Fast or slow furniture? Asymptomatic infections are not confined to COVID-19. Plants can social distance? Tap water hesitancy
One of my favorite food memes is the distinction between fast and slow foods. But it seems the fast-slow argument between craft and utility may well apply to furniture as well.
“The EPA estimates that 9 million tons of furniture are tossed every single year. That’s roughly 5% of everything brought to landfills (a sizable chunk, especially when you consider the amount of food waste and packaging materials thrown away). Not only is it wasteful, but it’s also not a good investment.
Most of the furniture currently cluttering dumps was made within the last 10 to 15 years…”
From Architectural Digest, The Fast Furniture Problem
Being infected with COVID-19 is not synonymous with being symptomatic. Why would that be? It has to do with low T, not the one advertised for gym rats, low T as in T cells.
“But for most of human existence, we didn’t know that viruses could infect us asymptomatically. We didn’t know how to look for them, or even that we should. The tools of modern science have slowly made the invisible visible: Antibody surveys that detect past infection, tests that find viral DNA or RNA even in asymptomatic people, and mathematical models all show that viruses are up to much more than making us sick. Scientists now think that for viruses, a wide range of disease severity is the norm rather than the exception.”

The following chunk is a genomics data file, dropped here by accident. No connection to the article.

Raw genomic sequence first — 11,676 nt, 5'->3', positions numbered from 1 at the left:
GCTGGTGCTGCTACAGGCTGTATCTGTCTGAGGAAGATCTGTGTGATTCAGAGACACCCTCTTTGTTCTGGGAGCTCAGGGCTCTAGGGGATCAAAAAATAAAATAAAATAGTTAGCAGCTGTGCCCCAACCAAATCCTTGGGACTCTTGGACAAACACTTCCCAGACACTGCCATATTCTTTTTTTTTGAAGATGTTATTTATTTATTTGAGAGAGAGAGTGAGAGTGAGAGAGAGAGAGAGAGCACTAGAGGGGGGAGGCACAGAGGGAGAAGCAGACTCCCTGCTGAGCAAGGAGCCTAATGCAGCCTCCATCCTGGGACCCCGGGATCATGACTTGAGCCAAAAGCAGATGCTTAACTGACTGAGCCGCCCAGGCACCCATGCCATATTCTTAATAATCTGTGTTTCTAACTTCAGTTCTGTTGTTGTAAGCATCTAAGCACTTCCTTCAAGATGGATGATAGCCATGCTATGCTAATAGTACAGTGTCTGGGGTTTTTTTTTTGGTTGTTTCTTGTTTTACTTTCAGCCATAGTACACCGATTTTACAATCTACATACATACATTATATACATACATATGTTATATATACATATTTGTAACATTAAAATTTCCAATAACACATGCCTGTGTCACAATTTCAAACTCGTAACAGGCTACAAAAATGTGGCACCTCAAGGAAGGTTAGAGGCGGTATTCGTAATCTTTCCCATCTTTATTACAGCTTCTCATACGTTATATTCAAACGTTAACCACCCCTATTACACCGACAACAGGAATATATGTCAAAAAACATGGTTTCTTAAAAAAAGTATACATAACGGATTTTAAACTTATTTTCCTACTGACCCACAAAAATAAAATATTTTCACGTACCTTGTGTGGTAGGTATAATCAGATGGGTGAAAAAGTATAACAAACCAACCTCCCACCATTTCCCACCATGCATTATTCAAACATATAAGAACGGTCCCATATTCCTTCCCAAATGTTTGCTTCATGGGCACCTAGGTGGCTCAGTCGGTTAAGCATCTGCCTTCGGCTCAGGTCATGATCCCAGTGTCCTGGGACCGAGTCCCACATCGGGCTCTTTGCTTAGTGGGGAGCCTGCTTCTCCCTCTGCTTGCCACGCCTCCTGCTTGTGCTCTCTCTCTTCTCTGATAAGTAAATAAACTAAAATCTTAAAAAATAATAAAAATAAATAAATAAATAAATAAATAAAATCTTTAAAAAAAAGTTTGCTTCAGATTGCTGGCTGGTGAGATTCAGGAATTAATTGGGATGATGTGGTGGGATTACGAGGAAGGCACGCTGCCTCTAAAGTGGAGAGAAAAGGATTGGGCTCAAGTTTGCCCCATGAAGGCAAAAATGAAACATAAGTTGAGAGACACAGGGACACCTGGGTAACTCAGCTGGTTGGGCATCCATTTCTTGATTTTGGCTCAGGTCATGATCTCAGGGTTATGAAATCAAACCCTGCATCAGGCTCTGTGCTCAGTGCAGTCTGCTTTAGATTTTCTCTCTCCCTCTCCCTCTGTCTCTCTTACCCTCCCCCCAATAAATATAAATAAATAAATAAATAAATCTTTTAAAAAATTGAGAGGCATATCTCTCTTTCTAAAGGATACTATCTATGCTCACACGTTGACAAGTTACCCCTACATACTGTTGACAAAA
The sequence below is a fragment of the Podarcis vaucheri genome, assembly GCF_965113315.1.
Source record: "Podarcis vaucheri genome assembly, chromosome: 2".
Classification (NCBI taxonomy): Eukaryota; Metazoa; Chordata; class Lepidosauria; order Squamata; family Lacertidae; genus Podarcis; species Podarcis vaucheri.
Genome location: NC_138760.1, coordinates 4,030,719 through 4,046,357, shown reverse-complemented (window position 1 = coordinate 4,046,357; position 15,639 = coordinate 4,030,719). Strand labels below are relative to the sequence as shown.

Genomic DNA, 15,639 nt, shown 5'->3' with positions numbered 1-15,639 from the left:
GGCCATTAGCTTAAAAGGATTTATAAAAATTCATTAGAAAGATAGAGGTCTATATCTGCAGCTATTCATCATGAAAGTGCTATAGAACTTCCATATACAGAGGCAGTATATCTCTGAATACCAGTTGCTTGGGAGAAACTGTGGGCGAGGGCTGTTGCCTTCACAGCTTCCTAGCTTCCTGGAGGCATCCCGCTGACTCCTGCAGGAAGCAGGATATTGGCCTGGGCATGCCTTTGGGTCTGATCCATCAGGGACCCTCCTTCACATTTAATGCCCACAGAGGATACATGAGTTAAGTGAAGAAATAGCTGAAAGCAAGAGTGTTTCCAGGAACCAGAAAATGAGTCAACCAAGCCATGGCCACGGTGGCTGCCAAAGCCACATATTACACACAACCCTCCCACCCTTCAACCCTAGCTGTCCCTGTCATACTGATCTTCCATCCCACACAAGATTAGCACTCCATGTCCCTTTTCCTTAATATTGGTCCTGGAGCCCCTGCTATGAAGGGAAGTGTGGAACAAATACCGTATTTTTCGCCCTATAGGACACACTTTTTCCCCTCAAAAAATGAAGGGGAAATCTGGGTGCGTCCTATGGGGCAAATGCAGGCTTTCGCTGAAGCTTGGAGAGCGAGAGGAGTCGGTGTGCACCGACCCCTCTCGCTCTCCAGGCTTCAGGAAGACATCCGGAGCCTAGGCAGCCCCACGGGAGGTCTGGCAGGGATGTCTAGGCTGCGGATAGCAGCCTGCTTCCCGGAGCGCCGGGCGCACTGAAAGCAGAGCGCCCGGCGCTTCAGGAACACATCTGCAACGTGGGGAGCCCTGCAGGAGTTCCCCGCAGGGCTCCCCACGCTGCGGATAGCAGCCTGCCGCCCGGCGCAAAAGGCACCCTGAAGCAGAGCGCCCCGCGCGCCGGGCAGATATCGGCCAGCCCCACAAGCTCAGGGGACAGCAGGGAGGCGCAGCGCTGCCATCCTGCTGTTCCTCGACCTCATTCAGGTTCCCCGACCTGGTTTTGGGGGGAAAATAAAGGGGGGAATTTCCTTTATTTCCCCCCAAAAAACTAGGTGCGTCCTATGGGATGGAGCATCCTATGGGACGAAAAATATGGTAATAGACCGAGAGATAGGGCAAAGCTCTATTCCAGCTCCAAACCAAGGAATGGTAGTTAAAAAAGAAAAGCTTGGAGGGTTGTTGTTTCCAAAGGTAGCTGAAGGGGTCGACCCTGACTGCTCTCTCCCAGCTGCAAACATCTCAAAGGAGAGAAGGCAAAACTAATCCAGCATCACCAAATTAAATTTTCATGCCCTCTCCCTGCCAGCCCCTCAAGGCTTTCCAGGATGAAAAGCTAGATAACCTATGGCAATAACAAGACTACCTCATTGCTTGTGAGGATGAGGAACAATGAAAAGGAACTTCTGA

From The Atlantic, You Probably Have an Asymptomatic Infection Right Now
Do plants know something we do not?
“Generally, plants are constantly communicating and engaged with other organisms in their ecosystems. But when these ongoing connections threaten to cause more harm than good, plants can exhibit a form of social distancing.”
Another piece from The Conversation. Is it possible that there is such a thing as tap water hesitancy – the strange action of not drinking from your tap and instead consuming the satanic evil of sugary beverages. Or perhaps purchasing bottled water with all the plastic that goes with it.
“Other research has shown that about 2 million Americans don’t have access to clean water. Taking that into account, our findings suggest that about 59 million people have tap water access from either their municipality or private wells or cisterns, but don’t drink it. While some may have contaminated water, others may be avoiding water that’s actually safe.
Water insecurity is an underrecognized but growing problem in the U.S. Tap water distrust is part of the problem. And it’s critical to understand what drives it, because people who don’t trust their tap water shift to more expensive and often less healthy options, like bottled water or sugary drinks.”